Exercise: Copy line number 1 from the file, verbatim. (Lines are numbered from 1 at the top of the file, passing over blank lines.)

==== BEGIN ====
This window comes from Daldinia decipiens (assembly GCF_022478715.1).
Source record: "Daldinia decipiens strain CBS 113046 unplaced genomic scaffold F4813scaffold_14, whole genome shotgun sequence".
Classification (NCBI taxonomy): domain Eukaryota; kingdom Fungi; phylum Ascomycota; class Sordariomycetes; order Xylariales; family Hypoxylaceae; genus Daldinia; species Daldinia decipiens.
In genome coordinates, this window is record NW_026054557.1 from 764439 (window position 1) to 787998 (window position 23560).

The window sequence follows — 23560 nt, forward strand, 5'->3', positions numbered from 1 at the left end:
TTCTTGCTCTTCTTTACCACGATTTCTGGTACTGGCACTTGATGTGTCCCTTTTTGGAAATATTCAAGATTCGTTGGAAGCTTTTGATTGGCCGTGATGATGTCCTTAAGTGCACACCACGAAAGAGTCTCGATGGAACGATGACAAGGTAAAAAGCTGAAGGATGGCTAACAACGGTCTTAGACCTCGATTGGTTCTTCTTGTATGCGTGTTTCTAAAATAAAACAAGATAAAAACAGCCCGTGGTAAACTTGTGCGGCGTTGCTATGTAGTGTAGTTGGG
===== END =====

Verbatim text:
This window comes from Daldinia decipiens (assembly GCF_022478715.1).